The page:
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From Middle English cause (also with the sense of “a thing”), borrowed from Old French cause (a cause, a thing), from Latin causa (reason, sake, cause), from Proto-Italic *kaussā, which is of unknown origin.


  • (Received Pronunciation) enPR: kôz, IPA(key)/kɔːz/[kʰoːz̥]
  • (General American) IPA(key)/kɔz/[kʰɒːz̥]


cause (countable and uncountableplural causes)

  1. (countable, often with of, typically of adverse results) The source of, or reason for, an event or action; that which produces or effects a result.
    They identified a burst pipe as the cause of the flooding.
  2. (uncountable, especially with for and a bare noun) Sufficient reason for a state, as of emotion.
    There is no cause for alarm.
    The end of the war was a cause for celebration.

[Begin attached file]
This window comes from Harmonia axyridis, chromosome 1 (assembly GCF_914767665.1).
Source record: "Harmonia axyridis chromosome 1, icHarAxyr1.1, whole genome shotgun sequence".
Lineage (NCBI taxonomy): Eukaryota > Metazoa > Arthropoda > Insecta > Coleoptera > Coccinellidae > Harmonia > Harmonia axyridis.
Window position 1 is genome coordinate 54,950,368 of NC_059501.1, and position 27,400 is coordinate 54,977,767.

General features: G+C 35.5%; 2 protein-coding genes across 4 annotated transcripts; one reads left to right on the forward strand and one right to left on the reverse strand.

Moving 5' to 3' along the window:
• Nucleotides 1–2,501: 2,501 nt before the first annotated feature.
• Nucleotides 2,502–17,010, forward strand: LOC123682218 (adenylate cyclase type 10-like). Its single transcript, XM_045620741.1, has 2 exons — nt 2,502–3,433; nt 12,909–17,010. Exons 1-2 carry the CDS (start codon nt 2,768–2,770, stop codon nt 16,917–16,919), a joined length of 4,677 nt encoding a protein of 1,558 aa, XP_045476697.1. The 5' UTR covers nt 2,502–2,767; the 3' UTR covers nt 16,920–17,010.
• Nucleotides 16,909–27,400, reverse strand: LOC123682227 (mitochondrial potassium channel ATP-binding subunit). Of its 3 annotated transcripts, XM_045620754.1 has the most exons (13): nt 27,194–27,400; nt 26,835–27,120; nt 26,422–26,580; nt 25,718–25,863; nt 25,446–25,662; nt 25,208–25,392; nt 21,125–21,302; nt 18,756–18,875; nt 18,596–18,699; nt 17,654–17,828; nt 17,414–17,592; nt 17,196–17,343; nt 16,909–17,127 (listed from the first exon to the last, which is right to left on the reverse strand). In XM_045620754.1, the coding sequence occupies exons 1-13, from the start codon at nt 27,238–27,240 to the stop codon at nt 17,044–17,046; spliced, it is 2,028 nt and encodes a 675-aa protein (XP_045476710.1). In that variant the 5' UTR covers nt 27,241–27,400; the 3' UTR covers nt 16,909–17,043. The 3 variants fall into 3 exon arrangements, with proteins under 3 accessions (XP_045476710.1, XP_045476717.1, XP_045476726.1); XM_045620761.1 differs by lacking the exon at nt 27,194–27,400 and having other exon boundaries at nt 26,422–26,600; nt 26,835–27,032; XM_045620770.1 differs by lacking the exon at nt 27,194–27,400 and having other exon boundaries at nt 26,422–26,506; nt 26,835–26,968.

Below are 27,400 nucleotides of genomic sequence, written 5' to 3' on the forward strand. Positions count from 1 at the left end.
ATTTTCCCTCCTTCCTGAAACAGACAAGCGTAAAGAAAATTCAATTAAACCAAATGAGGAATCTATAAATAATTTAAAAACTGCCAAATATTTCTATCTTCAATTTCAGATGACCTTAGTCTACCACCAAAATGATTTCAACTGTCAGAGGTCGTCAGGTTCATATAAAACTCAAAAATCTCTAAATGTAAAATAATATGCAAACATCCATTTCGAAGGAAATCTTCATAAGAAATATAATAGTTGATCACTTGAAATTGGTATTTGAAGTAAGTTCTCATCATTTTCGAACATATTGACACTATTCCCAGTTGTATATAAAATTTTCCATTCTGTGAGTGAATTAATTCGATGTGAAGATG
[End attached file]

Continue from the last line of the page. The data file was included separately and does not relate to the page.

Synonyms: groundsjustification
  3. (countable) A goal, aim or principle, especially one which transcends purely selfish ends.
  4. (obsolete) Sake; interest; advantage.
  5. (countable, obsolete) Any subject of discussion or debate; a matter; an affair.
  6. (countable, law) A suit or action in court; any legal process by which a party endeavors to obtain his claim, or what he regards as his right; case; ground of action.


cause (third-person singular simple present causespresent participle causingsimple past and past participle caused)

  1. (transitive) To set off an event or action.
    The lightning caused thunder.
  2. (ditransitive) To actively produce as a result, by means of force or authority.
    His dogged determination caused the fundraising to be successful.
  3. To assign or show cause; to give a reason; to make excuse.
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